Ruin and Redemption
Ruin and Redemption
Nava Lubelski will never forget the moment someone spilled a glass of red wine all over the fancy dinner table.
It happened in 2007 at a gala hosted by the Cue Art Foundation in New York, where Lubelski had a residency. A clink of glass, a collective gasp of horror, people scurrying to clean up the mess – she watched the little drama play out and got inspired. The next morning, when the caterer’s truck came to pick up the rented party linens, she was waiting.
“I ran over to the guy as he was packing things up and said, ‘You have a yellow tablecloth in there that’s ruined; somebody spilled wine on it. I was wondering if I could have it,’ ” Lubelski recalls. He was puzzled but gave it to her. Back in her studio, she captured and commemorated the jarring incident with some red stitchery around the splotch and drips, elevating a splash of wine to a vivid painterly gesture. She then draped the cloth on a tableshaped pedestal, styling it as a sculpture, and titled it Clumsy. When the piece ended up in “Pricked: Extreme Embroidery,” a popular 2008 exhibition at the Museum of Arts and Design, the New York Times singled it out as a highlight of the show.
At first sight, Clumsy makes us wince, reminding us of some awful instance where we lost control and made a mess, “ruined” something – a tablecloth, a friendship, ourselves. Then we take in Lubelski’s artistry and humor, and smile: Maybe it all worked out anyhow, and we’re better for it. In all of her art – from embroidered textiles to paper sculptures to conceptual installations – Lubelski tells stories of damage, repair, and reinvention, and celebrates the defiant beauty of imperfection.
“My goal is to make each piece an epic. Love, lust, tragedy, happiness! Horrible disfiguring accidents and beautiful redemption, all of it,” she says with a laugh. “I want it to be deep and dark and hilarious, all at the same time.”
Once, on a walk, Lubelski watched a boy run along the sidewalk, drawing chalk circles around puddles. “He’d draw around a pile of brownish nastiness. Then he’d go a few steps further, where there were trickles, and he’d circle each little bit,” she remembers. “I was mesmerized. It made me think that maybe there is a human instinct to contain, outline, highlight, and glorify something gruesome.”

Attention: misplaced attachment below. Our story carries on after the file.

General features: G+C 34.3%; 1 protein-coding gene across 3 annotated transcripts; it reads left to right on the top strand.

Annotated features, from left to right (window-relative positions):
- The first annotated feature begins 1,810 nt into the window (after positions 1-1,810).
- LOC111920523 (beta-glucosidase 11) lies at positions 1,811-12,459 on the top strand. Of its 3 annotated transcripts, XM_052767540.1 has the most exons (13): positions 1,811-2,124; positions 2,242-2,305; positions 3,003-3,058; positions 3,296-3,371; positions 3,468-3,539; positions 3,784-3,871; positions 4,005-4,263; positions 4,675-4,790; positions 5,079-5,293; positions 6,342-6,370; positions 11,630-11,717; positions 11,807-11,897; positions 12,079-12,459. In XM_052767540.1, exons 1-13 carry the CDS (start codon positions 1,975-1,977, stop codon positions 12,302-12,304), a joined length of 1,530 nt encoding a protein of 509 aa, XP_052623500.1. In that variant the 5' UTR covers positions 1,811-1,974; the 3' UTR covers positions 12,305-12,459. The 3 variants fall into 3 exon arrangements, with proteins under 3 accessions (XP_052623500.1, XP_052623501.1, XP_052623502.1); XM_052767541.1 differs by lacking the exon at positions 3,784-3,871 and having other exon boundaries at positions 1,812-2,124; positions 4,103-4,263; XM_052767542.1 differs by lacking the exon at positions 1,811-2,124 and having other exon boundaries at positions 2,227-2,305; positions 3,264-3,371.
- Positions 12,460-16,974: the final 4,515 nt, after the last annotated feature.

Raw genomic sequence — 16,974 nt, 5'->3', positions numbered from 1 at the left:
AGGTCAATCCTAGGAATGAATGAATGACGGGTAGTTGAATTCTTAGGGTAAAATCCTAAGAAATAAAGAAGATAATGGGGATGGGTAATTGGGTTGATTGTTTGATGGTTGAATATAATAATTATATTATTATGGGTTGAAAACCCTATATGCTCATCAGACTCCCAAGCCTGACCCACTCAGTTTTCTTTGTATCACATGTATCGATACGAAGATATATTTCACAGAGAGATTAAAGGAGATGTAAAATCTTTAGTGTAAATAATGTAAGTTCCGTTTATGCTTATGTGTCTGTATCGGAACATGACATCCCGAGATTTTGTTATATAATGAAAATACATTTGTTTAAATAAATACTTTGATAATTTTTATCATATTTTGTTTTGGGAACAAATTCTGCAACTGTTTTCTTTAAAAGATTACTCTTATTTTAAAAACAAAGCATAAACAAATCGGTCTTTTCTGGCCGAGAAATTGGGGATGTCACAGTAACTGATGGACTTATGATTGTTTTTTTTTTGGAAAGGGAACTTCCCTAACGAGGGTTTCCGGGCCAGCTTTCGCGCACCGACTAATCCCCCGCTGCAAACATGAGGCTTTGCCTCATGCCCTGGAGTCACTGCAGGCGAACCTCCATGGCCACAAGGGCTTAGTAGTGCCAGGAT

That she uses the traditional and genteel craft of needlework to depict unsettling images (some of her abstract shapes suggests wounds or cancer cells) makes her work all the more disruptive. A piece may start out as an old blanket or other found object already sullied by age and wear; or she’ll stretch a canvas and deliberately slash it, poke holes, splatter paint. Then come the stitches, which can be highly delicate and uniform – little lace windows, bits of doily, lines so finely rendered that they look like ink drawings – or raw, loose, and gnarled, depending on how she improvises. “I create chaos,” she says of her process, “then bring my needle and thread to resolve it.”
Lubelski’s grandparents were tailors, so needlework is probably in her blood. Making things with thread and fabric always came naturally to her, though for a long time she didn’t consider it art: “I thought art was big, serious, abstract paintings.” The daughter of an abstract-painter father, she knew that world, having grown up in a loft in New York’s Soho arts district in the 1970s. Creativity was strongly encouraged in the family, and as a kid she would roam the neighborhood with her pals, dumpster-diving for scraps of fabric, pipe cleaners, and other odds and ends to play with. “It was an adventure. We felt like we could have whatever we wanted and make whatever we wanted out of it.”